Insights from Quadrant

Own goal

As forester Vic Jurskis notes  (at left) in his dismantling of the ABC’s latest attempt to portray the Black Summer fires as the result of global warming rather than chronic mismanagement of the bush, the national broadcaster isn’t worth much when facts and history are crucial. But every so often, blind pig-style, it turns up an acorn. Such was the case when the latest installment of This American Life which went to air on Radio National over the weekend. It is a remarkable piece of work, telling the stories of a formerly happy family that came down with a bad case of climate-change fever and fractured beyond remedy or repair.

Divorce, misery, a daughter who attempted suicide and, the root of this evil, a fanatic father who immersed all close to him in his own madness before going to jail for attempting to sabotage an oil pipeline. All family members tell their stories, including the lunatic father. And here’s the irony, as the US National Public Radio, which supplies the shows to RN, puts it:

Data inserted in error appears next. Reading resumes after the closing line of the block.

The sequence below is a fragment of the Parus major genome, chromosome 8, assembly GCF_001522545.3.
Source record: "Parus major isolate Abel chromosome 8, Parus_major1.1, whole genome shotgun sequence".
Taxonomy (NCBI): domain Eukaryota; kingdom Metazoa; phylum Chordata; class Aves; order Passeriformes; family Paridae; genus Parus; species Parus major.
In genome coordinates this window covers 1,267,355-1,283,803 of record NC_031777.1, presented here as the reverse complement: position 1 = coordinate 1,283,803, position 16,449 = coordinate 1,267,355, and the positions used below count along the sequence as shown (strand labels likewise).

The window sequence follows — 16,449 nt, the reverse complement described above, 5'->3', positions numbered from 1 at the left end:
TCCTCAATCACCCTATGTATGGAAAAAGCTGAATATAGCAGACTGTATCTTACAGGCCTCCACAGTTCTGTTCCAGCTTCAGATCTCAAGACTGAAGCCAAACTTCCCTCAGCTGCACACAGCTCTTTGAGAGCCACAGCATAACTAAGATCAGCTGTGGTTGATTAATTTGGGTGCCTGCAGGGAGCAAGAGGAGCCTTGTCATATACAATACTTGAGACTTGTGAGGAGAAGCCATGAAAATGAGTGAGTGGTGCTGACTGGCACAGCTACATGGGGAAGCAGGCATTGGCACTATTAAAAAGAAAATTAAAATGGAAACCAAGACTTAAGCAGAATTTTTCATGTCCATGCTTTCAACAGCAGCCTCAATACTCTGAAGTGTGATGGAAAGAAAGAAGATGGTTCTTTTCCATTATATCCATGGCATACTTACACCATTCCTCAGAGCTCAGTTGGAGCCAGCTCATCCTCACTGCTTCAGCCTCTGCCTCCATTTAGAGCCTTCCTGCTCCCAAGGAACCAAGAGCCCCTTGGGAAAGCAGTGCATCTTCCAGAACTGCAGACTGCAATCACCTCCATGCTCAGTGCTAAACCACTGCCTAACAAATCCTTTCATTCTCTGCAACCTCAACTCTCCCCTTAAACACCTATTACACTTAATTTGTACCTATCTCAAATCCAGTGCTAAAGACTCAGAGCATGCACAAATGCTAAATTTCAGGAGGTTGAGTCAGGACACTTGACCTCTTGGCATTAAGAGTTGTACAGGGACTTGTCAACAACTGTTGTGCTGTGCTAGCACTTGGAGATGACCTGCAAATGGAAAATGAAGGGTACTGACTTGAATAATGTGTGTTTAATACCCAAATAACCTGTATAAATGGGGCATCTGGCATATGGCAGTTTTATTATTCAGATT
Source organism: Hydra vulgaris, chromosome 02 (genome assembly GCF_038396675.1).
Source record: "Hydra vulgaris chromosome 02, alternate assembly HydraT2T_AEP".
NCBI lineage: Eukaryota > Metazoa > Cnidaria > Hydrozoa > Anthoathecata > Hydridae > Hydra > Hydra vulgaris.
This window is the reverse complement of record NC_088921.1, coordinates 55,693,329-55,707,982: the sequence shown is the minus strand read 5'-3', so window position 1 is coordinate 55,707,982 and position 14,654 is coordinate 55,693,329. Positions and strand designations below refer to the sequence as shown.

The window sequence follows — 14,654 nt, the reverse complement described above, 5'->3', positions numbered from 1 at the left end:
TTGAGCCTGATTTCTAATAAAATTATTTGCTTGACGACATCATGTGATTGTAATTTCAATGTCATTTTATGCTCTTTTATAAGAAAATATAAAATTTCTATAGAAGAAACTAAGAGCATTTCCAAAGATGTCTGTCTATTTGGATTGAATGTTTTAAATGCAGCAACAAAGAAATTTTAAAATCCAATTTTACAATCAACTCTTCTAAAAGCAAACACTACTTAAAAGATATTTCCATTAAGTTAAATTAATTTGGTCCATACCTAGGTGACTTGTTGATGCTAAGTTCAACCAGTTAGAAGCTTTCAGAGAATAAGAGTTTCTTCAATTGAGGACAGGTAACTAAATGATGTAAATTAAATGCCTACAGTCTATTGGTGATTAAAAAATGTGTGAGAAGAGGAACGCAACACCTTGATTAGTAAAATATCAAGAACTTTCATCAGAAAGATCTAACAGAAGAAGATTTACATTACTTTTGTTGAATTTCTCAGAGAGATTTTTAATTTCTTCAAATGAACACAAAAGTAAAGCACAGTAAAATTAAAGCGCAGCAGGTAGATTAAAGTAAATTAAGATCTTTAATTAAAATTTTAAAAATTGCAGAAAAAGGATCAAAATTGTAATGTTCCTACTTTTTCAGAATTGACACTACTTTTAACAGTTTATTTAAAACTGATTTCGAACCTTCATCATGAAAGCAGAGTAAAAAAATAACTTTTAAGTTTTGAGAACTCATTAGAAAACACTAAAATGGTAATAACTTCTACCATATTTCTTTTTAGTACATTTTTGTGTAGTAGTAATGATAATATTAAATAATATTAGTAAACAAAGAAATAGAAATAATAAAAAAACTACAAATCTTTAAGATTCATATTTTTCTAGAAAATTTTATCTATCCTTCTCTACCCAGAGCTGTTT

So yes, climate change is real and most Americans believe that’s what we’re seeing around us right now. But there are people out there who look at the same evidence the rest of us do and take it to heart in a way most of us don’t. They have a wake-up moment.

In other words, the climate cause is just, but some people are apt to go just a bit too far. That’s the way The Greens would hear the show. Mentally sound listeners will walk away confirmed in their conviction that climate activists are mad as cut snakes.

The three-segment broadcast is compelling listening — not worth a billion dollars-plus per year, mind you, but it does rerepent at least some small return on Australian taxpayers’ investment.

— rf

 

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